Archive for the ‘GC Injection Techniques’ Category

GC Inlet Liner Selection, Part IIB: Split Liners Continued

My colleague, Alan Sensue, asked a couple of great questions in regards to my previous blog post on split liners.  To summarize, he was interested in what happens to responses for the various liners when you change split ratios.  For instance, if you go from a 20:1 split to a 40:1 split, do detected peak […]

GC Inlet Liner Selection, Part II: Split Liners

In the previous installment of this blog series, I discussed liner selection for splitless analyses (GC Inlet Liner Selection, Part I: Splitless Liner Selection).  Today I’d like to discuss liners for split analyses.  During a split injection, the split vent is open and the majority of the flow is vented.  The split ratio, set by […]

GC Inlet Liner Selection, Part I: Splitless Liner Selection

Splitless injections are used when detection of trace amounts of analytes is necessary and the goal is to recover close to 100% of all analytes that are injected into the instrument.  During a splitless injection, the split vent is closed for a predetermined amount of time, directing all inlet flow onto the column (with the […]

GC Inlet Liner Selection: An Introduction

GC inlet liners play an important role in GC sample introduction. The sample’s first contact is with the liner and from there it is transferred to the analytical column. In the case of liquid injections, the sample must be vaporized inside of the liner prior to transfer.  Choosing a proper inlet liner for your analysis […]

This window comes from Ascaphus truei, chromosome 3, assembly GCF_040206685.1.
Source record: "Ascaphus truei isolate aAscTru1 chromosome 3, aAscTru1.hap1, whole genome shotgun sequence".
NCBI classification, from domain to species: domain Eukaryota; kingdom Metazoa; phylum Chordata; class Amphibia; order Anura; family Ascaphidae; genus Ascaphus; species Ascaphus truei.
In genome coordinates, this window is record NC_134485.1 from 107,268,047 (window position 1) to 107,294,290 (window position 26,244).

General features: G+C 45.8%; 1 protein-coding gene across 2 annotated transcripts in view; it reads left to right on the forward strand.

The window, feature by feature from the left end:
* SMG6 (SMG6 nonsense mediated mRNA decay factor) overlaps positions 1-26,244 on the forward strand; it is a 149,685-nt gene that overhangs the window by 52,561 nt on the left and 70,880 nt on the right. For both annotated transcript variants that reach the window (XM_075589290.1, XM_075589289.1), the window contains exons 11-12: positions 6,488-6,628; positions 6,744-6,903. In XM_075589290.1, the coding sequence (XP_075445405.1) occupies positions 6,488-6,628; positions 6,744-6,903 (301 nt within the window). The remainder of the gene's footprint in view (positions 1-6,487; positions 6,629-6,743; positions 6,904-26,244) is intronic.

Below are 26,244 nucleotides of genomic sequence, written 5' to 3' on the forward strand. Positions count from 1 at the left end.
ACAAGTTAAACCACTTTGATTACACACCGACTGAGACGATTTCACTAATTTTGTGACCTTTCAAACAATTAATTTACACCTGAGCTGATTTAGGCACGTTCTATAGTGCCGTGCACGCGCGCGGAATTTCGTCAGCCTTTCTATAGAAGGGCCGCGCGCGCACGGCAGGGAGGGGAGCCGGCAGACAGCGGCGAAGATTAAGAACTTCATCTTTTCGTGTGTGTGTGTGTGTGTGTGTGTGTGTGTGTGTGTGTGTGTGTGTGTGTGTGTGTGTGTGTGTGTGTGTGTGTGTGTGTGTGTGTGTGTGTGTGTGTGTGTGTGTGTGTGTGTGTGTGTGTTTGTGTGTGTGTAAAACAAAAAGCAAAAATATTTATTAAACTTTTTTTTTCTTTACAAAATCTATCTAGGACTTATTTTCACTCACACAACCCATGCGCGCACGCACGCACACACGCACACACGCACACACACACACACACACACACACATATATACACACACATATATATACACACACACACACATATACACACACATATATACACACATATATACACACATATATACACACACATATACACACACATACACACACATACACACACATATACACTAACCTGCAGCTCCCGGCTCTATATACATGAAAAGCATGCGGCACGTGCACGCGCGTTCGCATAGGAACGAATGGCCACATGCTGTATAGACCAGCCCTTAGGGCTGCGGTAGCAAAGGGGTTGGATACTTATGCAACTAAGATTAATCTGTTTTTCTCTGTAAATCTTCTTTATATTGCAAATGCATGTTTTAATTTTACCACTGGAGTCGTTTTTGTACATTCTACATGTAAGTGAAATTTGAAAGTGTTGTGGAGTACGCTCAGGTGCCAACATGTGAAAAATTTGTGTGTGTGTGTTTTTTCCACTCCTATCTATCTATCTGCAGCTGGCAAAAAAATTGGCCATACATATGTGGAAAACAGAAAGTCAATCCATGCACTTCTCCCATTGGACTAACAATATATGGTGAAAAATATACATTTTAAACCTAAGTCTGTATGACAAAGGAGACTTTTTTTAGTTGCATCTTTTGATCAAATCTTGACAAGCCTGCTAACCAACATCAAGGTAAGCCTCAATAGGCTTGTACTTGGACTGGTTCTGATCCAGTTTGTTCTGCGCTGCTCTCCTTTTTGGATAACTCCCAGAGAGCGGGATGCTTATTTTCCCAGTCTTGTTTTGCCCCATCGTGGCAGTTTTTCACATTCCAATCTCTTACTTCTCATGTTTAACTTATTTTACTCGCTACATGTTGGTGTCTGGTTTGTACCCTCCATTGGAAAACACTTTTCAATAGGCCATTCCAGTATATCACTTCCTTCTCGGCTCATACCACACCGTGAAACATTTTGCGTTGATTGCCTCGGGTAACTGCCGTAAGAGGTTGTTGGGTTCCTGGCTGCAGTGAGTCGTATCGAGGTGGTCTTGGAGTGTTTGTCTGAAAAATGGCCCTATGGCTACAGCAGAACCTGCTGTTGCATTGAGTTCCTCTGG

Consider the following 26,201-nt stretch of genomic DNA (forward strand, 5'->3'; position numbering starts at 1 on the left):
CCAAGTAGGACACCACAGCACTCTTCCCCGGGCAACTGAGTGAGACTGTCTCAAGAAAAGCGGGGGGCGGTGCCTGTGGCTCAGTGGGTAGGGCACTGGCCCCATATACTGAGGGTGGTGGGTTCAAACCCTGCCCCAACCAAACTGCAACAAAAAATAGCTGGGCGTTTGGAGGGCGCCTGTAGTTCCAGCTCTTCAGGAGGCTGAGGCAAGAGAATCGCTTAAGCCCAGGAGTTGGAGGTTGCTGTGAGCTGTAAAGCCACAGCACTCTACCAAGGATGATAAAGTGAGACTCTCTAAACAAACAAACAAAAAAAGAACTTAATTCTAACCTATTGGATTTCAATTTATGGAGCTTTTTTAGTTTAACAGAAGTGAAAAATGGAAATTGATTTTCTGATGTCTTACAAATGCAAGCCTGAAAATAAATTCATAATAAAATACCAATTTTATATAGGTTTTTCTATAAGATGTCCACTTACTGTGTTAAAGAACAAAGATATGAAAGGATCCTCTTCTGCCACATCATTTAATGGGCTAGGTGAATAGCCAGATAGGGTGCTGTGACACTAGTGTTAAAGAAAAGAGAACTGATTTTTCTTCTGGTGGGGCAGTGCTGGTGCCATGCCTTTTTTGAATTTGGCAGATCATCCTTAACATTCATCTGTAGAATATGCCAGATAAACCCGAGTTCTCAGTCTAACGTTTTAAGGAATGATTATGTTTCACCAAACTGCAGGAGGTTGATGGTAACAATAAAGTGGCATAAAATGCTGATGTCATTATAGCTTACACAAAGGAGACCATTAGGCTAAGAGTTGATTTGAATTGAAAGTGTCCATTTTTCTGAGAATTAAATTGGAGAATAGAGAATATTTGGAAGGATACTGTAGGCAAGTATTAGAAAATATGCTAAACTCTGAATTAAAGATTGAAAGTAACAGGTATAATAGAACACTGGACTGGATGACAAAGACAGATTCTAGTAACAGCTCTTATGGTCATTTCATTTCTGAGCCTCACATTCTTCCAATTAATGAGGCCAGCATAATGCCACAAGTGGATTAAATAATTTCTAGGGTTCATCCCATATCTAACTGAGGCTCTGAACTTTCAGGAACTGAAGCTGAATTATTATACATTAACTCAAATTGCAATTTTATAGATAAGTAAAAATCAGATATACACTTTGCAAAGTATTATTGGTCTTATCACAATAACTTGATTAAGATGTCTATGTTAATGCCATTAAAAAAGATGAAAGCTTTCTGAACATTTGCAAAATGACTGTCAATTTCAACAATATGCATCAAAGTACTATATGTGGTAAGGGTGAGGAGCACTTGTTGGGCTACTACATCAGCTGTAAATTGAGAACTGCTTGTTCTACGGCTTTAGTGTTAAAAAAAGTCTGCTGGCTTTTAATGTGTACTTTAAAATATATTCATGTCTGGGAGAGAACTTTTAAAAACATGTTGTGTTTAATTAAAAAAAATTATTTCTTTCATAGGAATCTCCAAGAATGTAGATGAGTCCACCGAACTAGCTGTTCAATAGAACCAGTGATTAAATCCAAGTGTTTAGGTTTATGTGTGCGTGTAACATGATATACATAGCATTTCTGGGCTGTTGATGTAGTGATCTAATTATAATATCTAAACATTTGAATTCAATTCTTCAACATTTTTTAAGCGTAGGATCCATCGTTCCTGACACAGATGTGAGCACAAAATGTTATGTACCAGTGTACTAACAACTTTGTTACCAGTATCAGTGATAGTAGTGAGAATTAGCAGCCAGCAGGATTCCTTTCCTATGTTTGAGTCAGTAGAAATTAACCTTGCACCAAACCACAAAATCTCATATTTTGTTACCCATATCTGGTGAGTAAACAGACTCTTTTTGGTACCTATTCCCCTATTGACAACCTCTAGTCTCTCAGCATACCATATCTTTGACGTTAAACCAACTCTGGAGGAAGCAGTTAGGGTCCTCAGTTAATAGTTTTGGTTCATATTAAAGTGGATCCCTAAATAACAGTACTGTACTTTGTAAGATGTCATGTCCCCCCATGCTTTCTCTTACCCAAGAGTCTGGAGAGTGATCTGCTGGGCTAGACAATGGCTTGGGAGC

Trade in Splitless for Split: Faster Speed & More Miles Analyzing 3-MCPD / Glycidyl esters

In my recent work with analysis of 3-MCPD and glycidyl esters, I reviewed the available methods by AOCS and they list splitless or pulsed splitless injection. Splitless injection theoretically transfers all of the sample onto the column, allowing the analyst to achieve trace levels of detection. However, there are limitations. Both splitless hold-time and focusing […]

General (very general) guidelines to help meet GC detection limits.

Sometimes we (tech service) receive requests from customers who cannot meet detection limits when developing a new method or when trying to follow a current method. They ask for advice on how to meet these limits.  As a result, I decided to provide some (very) general guidelines that I would follow back-in-the-day when I would […]

Troubleshooting Injection Volume Variation in the Concurrent Solvent Recondensation – Large Volume Sample Injection Technique

I’ve started receiving a number of questions about the large volume injection technique called Concurrent Solvent Recondensation – Large Volume Sample Injection. Most recently, a question came through the Tech Service group about injection volume variation. I had encountered a similar problem when working on the 50 µL injection for the combined 1,4-Dioxane and Nitrosamines (EPA […]

An introduction to the benefits of using split injection when performing semivolatiles analysis by 8270D – the instrument checkout mix

This blog is part of a series; the previous installments can be found here and here. We have mentioned several times that the reduced residence time resulting from the fast sample transfer that occurs during a split injection reduces in-inlet degradation and adsorptive loss. Proof of this can be seen in the first run of […]

It May be Hot Outside, but Your Headspace Analysis Can Still Suffer from the Cold

Summer days are my favorite – hot, sunny, and full of fun. But one thing that’s really not fun is trying to track down contamination and/or carryover in your headspace-GC (HS-GC) system. I get questions about this topic pretty regularly, so I thought I would post a blog on the most common culprit for contamination […]

Shoot-and-Dilute GC – The exciting world of split ratio

OK, maybe it’s too much to hope that split ratio is exciting, but I think the information I’m laying down, all based on data I’ve recently collected in the lab, can be helpful to anyone working with GC. So please check out my recent article in The Column. Let me know if you have any […]